CFPB Reports Consumers in Minority Neighborhoods More Likely to Have Disputes on Credit Report

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In a report released on November 2, the Consumer Financial Protection Bureau (CFPB) found that credit report disputes more commonly occur among consumers in majority Black and Hispanic neighborhoods than consumers in majority white neighborhoods. New CFPB Director Rohit Chopra attributed this disparity to alleged “[e]rror-ridden credit reports” that “are far too prevalent and may be undermining an equitable recovery” for minority consumers.

The Fair Credit Reporting Act (FCRA) allows consumers to file a dispute with a credit reporting agency (CRA) if they believe an inaccuracy exists on their credit report. The FCRA then requires the CRA to conduct a reasonable investigation and correct any inaccuracies discovered as a result of its investigation.

The CFPB’s report seeks to “document how disputes can appear in credit data, the characteristics of consumers whose disputes appear on their credit reports, and what happens to accounts that have been reported as being disputed.” The report catalogued the percentage of auto loan, student loan, credit card, and retail card accounts opened between 2012 and 2019 in which a dispute flag appeared on the applicant’s credit report. The report then isolated these statistics by various demographic categories based on census data for the area in which the consumer resided. The resulting numbers showed that credit disputes more commonly occur among consumers residing in areas identified as majority Black or Hispanic by census data. In particular, the research found that consumers residing in majority Black neighborhoods were more than twice as likely to file credit report disputes than those in majority white areas.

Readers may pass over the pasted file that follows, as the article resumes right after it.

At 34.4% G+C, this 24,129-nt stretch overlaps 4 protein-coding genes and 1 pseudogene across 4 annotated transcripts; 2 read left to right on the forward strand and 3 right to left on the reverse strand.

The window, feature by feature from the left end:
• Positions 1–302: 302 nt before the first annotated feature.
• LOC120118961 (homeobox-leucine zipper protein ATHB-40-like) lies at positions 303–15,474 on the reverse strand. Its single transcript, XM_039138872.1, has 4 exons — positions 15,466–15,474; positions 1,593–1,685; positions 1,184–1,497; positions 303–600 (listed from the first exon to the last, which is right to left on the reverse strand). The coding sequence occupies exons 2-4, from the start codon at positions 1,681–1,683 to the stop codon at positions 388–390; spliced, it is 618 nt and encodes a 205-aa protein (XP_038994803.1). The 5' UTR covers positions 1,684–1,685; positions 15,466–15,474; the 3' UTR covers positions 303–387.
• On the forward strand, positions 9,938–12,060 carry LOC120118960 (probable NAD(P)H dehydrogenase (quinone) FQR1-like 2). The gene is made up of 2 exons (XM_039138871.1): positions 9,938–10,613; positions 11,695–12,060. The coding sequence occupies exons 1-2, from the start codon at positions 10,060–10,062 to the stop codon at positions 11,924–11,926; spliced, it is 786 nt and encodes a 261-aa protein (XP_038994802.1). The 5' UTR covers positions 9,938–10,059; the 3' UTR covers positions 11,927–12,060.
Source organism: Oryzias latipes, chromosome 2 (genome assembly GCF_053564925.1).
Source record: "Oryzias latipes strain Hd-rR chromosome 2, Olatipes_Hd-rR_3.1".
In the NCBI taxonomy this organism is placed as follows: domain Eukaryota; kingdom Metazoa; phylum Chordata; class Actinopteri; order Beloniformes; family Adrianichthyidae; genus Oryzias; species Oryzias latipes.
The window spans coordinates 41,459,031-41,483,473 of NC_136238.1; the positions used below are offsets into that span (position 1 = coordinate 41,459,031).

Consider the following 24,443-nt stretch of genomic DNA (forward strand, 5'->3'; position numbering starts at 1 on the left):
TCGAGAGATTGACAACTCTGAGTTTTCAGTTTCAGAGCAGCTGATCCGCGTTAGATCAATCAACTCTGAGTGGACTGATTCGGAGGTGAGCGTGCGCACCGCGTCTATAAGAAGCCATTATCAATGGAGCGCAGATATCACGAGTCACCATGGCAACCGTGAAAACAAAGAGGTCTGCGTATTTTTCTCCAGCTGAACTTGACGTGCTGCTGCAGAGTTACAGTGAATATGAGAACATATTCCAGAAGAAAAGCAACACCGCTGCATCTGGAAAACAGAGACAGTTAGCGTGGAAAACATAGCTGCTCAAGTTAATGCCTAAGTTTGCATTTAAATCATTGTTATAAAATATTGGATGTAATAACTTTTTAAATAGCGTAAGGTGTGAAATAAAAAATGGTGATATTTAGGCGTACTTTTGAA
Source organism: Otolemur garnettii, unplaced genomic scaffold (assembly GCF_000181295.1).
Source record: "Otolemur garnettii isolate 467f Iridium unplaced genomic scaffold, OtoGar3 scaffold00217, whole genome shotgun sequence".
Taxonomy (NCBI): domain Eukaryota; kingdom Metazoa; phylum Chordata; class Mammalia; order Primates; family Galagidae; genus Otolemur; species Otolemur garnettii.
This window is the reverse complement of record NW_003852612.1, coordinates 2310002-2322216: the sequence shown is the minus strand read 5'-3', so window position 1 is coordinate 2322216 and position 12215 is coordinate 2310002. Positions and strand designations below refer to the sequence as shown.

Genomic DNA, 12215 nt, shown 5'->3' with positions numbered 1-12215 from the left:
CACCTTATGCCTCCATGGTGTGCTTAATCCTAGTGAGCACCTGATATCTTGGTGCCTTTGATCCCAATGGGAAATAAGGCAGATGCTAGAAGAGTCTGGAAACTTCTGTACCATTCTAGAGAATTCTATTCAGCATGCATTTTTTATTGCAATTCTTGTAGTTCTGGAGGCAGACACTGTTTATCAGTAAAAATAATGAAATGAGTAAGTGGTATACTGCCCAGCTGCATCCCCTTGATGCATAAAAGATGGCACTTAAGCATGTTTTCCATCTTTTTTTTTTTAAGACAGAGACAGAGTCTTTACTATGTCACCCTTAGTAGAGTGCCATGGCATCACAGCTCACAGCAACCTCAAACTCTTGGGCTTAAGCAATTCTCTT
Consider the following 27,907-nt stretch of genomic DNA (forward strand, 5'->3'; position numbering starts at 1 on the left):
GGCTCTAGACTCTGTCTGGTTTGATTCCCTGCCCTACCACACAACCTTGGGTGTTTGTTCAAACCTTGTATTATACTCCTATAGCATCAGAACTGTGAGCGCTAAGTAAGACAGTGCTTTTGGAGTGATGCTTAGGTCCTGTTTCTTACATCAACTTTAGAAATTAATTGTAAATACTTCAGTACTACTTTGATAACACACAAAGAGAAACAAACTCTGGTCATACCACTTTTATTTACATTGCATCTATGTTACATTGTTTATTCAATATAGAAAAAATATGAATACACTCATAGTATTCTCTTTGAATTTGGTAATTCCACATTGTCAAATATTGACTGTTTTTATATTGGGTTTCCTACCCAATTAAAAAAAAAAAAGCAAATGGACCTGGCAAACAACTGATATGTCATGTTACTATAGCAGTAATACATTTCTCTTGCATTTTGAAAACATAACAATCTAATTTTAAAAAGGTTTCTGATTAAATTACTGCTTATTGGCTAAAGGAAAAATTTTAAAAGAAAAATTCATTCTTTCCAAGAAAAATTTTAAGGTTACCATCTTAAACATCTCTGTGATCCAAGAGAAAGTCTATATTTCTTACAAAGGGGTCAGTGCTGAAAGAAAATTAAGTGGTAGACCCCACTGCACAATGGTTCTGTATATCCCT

The CFPB’s report concluded that this demographic disparity was “striking,” but also noted “a few important caveats to this result.” First, it noted that census data on race and ethnicity strongly correlated with other characteristics that may affect the likelihood of a dispute to appear on the consumer’s record, most notably credit score. The report acknowledged that “[i]t may be that the disparity in dispute flag rates by census tract race in part reflects the patterns in credit score.” Second, the report noted that census data on race is only a proxy for the consumer’s actual race, and therefore it does not necessarily reflect the actual race of each consumer for whom a dispute flag appeared.

In addition to showing a disparity correlating to race and ethnicity, the report also revealed that younger consumers were generally more likely to have disputes appear on their consumer records than older consumers, contrary to the researchers’ expectation that older consumers, “who typically have more experience with the credit system,” would more likely file disputes. Finally, the report showed a strong correlation between a consumer’s credit score and the likelihood of dispute, with consumers with credit scores below 619 being roughly twice as likely to have a dispute on their credit report than not. The report further noted several caveats for this finding, including that consumers with low credit scores may be more likely to experience errors in the first place, or that these consumers are more likely to monitor their credit reports frequently due to experiencing credit denials more often.

The report concluded that the results, “[w]hile providing some key facts, … also raise further questions.” One such question raised was “whether these patterns are driven by differences across groups and credit types in the type or frequency of the underlying issues that result in a dispute flag, or whether they are driven by furnishers’ practices for reporting dispute flags or responding to disputes.”

In its press release announcing the report’s findings, the CFPB emphasized its commitment to conduct further research on these issues and to investigate the underlying reasons for the demographic disparities revealed by the report.

DISCLAIMER: Because of the generality of this update, the information provided herein may not be applicable in all situations and should not be acted upon without specific legal advice based on particular situations.

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